More basically at issue in reviewing this volume as the first fruit of a translation project (involving numerous scholars, considerable fundraising, and the cooperation of several organizations) is whether Kruszka's History, as against other as yet untranslated Polish immigrant works, most merited the resources invested in it. This question is harder to answer. We might hope, for example, that the availability of Kruszka'sHistory in English translation might encourage the integration of the Polish experience into the history of Roman Catholicism in America, still largely unassayed in standard works on the subject by, for example, Msgr. John Tracy Ellis or James Hennesey, S.J. With this end in mind, it is unfortunate that the editors had not appended Kruszka's classic essay, cited above, to the present volume. Yet whatever its impact on American religious history, this work probably will not command much attention among wider circles of the English-speaking historical profession, thus underscoring the antiquarian character of this endeavor. To achieve this end while coping with inadequate financial resources, Polish-American scholars need to select very carefully from the enormous body of Polish-language poetry, plays, essays, criticism, biography, autobiography, satire, sermons, tracts, and long and short fiction still extant that together constitute the rich cultural legacy of the immigrant generation. Having done so, they need to bring English translations of these classic and representative works to the English-speaking scholarly public and also to those American descendants of Polish immigrants who, despite Rev. Kruszka's efforts, have become mute in the language of their forebears.
Regarding the mechanics of this volume, a few final words are in order. While the editors have furnished a large number of footnotes to identify key figures cited in Kruszka's account, they unfortunately failed to add an index to the volume, thus reducing its usefulness. The volume's Introduction also repeats the outdated myth, debunked by recent scholarship, that Poles took part in a one-way migration, focused on America, the land of democracy and opportunity. Polish Americans and their scholars alike need to acknowledge the existence of a huge return migration, as well as the fact that many young Poles migrated with the intention of returning, so as better to appreciate the meaning, costs, and losses of the immigrant epic. Likewise, it is a painful omission that the involvement of the Polish American Historical Association in this project did not merit mention in the Introduction or the Acknowledgments.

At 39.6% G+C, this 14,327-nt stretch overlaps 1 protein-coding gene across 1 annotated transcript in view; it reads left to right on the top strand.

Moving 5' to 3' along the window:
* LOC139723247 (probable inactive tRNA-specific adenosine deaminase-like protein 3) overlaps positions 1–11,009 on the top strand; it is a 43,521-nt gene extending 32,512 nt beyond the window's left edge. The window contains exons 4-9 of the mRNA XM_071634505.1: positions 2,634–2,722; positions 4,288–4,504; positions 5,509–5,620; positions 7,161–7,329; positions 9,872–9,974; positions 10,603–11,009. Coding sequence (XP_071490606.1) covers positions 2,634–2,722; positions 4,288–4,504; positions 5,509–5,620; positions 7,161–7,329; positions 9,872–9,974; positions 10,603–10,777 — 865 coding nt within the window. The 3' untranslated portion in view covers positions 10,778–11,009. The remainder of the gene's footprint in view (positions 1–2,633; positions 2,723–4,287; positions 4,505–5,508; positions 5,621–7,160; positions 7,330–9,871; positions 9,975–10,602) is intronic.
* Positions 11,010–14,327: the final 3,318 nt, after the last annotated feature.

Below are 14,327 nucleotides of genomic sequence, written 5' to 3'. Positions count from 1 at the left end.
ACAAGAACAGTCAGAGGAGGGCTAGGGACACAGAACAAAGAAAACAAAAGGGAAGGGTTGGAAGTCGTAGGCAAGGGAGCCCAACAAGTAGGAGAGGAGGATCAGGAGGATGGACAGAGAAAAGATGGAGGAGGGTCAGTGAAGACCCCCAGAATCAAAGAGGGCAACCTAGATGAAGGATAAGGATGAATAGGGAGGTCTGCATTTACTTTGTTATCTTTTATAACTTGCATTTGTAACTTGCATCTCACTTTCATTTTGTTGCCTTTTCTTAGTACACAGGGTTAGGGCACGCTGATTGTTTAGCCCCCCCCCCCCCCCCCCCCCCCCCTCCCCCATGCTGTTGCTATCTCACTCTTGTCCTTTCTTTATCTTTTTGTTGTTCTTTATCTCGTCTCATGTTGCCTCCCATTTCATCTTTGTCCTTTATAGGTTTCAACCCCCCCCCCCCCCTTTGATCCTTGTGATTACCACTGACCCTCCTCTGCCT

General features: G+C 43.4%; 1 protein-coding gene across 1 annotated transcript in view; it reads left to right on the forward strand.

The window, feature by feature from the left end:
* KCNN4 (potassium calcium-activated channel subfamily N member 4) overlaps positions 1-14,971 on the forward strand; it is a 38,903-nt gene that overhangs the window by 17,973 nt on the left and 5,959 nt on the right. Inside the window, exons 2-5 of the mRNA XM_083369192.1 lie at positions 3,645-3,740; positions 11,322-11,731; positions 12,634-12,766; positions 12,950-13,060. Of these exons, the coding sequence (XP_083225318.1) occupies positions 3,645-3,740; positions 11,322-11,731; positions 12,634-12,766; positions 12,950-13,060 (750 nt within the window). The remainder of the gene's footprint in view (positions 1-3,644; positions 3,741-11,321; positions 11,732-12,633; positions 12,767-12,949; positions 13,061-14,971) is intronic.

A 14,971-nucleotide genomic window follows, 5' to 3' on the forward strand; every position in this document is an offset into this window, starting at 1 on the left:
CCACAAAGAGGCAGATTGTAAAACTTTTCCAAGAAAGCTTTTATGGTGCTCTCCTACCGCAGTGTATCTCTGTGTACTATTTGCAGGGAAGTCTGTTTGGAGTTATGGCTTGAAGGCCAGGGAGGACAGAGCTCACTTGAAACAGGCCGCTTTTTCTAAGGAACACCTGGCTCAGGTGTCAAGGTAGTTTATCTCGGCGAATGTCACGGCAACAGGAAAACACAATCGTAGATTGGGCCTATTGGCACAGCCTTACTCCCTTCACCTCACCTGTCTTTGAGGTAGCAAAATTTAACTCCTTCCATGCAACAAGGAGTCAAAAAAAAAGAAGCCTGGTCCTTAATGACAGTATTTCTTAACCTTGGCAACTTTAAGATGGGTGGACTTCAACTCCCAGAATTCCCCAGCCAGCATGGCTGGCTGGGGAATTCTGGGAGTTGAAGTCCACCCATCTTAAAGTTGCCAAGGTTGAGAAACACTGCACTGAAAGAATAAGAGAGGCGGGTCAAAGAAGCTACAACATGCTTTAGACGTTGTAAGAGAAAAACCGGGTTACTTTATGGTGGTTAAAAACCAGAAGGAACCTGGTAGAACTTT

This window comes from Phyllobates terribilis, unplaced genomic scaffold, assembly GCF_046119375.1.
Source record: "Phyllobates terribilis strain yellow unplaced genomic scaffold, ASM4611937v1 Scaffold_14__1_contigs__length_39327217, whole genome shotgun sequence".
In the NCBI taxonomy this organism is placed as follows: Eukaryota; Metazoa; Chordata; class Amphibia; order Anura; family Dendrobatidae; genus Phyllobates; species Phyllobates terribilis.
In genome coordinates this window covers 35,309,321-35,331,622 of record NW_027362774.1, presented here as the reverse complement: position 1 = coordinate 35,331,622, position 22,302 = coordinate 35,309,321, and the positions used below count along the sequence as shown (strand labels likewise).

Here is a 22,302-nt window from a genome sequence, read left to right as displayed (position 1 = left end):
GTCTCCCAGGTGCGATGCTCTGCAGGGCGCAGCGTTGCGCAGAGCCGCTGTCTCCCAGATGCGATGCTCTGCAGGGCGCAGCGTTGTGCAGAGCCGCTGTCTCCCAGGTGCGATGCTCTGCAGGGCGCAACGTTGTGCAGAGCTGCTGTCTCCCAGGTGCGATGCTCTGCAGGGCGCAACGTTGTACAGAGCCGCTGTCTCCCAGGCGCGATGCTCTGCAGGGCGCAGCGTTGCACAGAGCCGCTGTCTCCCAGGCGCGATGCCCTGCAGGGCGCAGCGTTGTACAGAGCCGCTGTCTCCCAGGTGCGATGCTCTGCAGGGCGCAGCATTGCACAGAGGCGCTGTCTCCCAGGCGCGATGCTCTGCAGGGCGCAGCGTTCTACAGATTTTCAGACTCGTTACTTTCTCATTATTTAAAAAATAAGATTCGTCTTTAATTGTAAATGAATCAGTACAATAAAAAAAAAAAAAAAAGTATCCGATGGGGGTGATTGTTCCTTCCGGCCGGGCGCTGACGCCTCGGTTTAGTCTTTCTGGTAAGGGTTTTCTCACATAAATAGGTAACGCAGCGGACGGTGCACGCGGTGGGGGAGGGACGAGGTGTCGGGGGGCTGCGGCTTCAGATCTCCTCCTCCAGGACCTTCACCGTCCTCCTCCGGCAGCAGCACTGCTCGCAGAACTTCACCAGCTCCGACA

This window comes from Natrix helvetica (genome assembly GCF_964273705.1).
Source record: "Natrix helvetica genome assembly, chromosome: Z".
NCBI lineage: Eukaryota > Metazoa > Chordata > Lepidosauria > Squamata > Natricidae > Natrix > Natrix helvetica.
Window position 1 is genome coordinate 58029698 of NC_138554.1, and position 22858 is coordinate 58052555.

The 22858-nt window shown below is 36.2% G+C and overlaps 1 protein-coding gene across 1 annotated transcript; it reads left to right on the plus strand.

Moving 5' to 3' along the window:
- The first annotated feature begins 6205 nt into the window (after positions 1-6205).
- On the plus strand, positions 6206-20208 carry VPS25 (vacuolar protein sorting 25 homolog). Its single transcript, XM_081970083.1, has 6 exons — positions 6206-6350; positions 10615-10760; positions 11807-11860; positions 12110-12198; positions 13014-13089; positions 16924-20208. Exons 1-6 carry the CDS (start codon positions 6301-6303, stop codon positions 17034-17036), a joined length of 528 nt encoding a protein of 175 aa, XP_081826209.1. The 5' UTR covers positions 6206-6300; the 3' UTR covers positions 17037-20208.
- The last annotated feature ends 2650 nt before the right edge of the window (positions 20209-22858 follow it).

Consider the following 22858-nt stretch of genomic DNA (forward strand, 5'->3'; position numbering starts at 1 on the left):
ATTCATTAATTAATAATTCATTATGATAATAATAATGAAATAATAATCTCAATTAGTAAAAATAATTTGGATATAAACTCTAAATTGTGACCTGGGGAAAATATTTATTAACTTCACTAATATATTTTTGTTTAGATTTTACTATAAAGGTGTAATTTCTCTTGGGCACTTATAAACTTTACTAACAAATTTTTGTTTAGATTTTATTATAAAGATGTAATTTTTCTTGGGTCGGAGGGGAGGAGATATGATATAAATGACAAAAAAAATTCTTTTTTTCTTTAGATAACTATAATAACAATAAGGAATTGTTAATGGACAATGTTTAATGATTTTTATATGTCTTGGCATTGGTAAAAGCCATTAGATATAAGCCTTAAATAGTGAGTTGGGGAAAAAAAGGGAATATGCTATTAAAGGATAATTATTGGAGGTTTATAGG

Yet these criticisms in no way should detract from our own appreciation of a book which, as editor Pula rightly observes, "remains a valuable source for the early Polish experience in the United States and the growth of segments in particular states and cities." (xxiii). We can readily concur with Dr. Pula's measured assessment:
"If it had accomplished nothing else, Historya Polska w Ameryce prodded Polish Americans to think of themselves as a group, as a culture, as a significant element in the development of their new nation. It challenged them to honor their nationality and to preserve their heritage within the framework of the Church and the new nation that they would call their own."(xxii)
Polonia would do well to thank and congratulate Professor Pula and his colleagues for steady plowmanship in a difficult field.
John J. Bukowczyk is Professor of History at Wayne State University in Detroit, Michigan.